On the other hand, if we intend to sell short-term calls against our LEAP, then we want to select a different strike, either ATM or quite possibly ITM for our LEAP. The reason is that we want to avoid having to maintain margin in our account to cover the difference between the strike of the LEAP and the strike of the sold call. In the case of the QQQ, if we bought the $25 2004 LEAP Call, then we are limited to selling the $25 strike or HIGHER for the front month if we want to avoid maintaining margin on this trade. The simpler solution is to initially purchase a lower strike LEAP on the QQQ, one that gives some flexibility in which short-term call we choose to write. For the sake of argument, if we had purchased the $20 LEAP, then we have the freedom to write calls nearer to the money, consequently taking in more premium. Keep in mind that we don't have to write that call close to the money, but sometimes we want the flexibility to do so.
If I've lost you in this discourse, then I most humbly apologize. Let me direct you back to the archives for a couple of Q&A articles on the subject of Covered Calls on LEAPS.
That should have given everyone a good enough refresher that we're all on the same page and now we can proceed to the central issue that I want to cover. When we list a new LEAP Call play in the Watch List on the website, we list 2 strikes for each expiration year. That has generated some confusion in the recent past, as some readers have wondered if that means they should buy the first LEAP and then sell the one with "** Covered Call **" next to it. If you've been following the discussion so far, then you probably already have the answer figured out, but let's walk through it, shall we?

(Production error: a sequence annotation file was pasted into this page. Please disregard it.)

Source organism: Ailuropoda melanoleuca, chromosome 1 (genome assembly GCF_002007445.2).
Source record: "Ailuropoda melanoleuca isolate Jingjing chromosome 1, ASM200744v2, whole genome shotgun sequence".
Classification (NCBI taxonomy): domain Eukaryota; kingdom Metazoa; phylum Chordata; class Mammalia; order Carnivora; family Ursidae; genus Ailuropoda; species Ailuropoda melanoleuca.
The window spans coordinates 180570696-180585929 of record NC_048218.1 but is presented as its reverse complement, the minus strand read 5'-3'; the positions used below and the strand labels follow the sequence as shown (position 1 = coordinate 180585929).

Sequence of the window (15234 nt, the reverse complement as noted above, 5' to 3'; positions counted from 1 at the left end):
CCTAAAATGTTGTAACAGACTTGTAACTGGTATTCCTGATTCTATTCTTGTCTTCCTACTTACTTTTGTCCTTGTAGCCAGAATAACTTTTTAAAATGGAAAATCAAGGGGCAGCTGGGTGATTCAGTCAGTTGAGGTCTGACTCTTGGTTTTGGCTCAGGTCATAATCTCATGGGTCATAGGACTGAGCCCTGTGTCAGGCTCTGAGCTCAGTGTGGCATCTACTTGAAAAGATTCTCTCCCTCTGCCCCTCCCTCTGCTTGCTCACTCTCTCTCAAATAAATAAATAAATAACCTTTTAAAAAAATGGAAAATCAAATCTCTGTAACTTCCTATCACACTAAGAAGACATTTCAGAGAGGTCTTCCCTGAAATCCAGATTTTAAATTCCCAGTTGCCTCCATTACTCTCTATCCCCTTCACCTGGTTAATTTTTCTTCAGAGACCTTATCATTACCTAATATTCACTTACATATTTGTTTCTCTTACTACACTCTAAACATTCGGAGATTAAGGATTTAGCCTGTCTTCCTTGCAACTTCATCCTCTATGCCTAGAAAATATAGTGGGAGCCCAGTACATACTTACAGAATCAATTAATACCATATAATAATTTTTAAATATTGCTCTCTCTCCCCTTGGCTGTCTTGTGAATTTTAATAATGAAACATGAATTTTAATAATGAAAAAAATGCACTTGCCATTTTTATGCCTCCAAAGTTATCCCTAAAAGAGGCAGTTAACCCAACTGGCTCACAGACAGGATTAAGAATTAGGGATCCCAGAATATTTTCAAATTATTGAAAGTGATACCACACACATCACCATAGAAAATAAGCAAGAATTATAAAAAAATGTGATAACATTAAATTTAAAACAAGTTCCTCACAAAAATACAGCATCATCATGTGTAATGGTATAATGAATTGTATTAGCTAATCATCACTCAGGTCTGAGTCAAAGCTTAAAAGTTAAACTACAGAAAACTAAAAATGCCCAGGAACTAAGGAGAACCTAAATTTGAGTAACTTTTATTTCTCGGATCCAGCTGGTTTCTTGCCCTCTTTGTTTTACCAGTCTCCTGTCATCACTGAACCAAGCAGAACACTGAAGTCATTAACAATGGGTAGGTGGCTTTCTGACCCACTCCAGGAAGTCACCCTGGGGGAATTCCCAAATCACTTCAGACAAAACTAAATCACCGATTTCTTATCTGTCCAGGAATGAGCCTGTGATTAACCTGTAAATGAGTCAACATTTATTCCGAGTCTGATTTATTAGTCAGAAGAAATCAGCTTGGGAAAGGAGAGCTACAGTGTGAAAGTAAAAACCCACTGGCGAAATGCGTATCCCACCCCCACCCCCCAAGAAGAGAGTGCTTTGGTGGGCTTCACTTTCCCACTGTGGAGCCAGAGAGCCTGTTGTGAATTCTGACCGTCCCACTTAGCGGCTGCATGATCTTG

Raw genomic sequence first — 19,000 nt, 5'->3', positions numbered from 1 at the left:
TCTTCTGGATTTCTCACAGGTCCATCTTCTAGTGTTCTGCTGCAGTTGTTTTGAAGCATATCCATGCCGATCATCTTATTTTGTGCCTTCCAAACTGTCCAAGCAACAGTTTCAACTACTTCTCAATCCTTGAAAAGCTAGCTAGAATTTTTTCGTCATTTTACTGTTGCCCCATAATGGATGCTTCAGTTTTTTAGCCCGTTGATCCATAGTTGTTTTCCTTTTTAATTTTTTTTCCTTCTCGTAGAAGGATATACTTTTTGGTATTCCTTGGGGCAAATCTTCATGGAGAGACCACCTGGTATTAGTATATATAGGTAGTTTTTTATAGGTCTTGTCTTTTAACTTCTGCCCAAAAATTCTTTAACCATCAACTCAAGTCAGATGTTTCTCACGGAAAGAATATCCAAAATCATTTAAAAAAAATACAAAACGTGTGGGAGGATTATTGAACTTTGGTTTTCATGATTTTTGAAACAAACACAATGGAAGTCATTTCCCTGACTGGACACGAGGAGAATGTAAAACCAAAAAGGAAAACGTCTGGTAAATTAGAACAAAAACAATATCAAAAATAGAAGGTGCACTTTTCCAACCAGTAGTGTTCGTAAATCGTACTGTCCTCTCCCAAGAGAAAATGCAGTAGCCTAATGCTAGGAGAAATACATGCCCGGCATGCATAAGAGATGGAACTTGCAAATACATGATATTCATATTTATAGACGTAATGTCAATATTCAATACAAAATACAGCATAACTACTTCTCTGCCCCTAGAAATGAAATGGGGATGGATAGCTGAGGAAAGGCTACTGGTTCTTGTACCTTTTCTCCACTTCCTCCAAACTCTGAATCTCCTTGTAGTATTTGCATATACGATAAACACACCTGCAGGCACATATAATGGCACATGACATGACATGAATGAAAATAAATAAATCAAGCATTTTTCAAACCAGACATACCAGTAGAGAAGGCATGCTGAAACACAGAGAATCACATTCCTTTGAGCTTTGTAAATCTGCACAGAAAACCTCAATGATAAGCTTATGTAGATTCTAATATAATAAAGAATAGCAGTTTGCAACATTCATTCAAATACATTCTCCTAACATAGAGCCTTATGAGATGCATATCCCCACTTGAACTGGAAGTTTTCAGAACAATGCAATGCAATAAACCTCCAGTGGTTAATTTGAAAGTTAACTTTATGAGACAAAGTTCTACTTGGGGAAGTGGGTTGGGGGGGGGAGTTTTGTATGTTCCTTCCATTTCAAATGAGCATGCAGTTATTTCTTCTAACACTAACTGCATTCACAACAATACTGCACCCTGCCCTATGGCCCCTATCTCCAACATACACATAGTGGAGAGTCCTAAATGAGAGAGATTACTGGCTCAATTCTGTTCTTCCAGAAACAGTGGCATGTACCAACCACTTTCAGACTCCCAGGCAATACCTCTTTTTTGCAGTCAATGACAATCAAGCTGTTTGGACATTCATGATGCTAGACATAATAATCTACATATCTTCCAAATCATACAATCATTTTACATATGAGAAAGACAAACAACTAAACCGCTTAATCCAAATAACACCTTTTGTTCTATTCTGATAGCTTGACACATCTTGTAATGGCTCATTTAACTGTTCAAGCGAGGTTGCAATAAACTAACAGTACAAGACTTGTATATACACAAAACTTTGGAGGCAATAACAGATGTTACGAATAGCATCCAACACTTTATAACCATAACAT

Here's a typical example of the recommended LEAPS listed at the end of one of the LEAP Call write-ups.
BUY LEAP JAN-2004 $50 LMO-AJ BUY LEAP JAN-2004 $45 LMO-AI **Covered Call** BUY LEAP JAN-2005 $50 ZMO-AJ BUY LEAP JAN-2005 $40 ZMO-AH **Covered Call**The way to use this information depends on the trading strategy that you have chosen to employ. If you are just a simple Buy-and-Hold LEAPS investor, then you will simply use either the LMO-AJ or ZMO-AJ LEAPS. These LEAPS are for the MO LEAP call, so with the current price of $49.31, you can see that those strikes are now near-the-money. But we want to enter the play back down near the $46 level, at which point, the $50 strikes will be a bit out of the money. That will give the standard Buy-and-Hold investor the ability to profit from both Delta and Gamma as MO gets headed north again.
But for the trader that wants to write short-term calls against their long LEAP, the $45 strike makes more sense. This enables us to write front-month calls against the LEAP, all the way down to the $45 strike, which should continue to generate a decent premium, even if MO temporarily falls down into the $42-43 area, the site of strong support. Contrast this to the situation we would be in, if we bought the $50 LEAP, MO declines to $43 and we want to write a call against the LEAP. I don't think I need to tell you that the premium collected from that transaction would scarcely cover the commission required to sell the call. That would only leave us with the option of writing the $45 front-month call and then maintaining margin to cover the risk between the strikes.
Hopefully, I've made it clear that the additional strikes listed (those with the **Covered Call** notation), are just there to aid you in your selection of the appropriate strike, depending on your chosen trading strategy.
Next week will see us in a new month, volume will be back in the markets and hopefully rationality will prevail. (ok, I got a little carried away there...) At a minimum, I'll dream up some new and exciting topics for us to share. In the meantime, keep those questions coming!
Have a Great Holiday Weekend!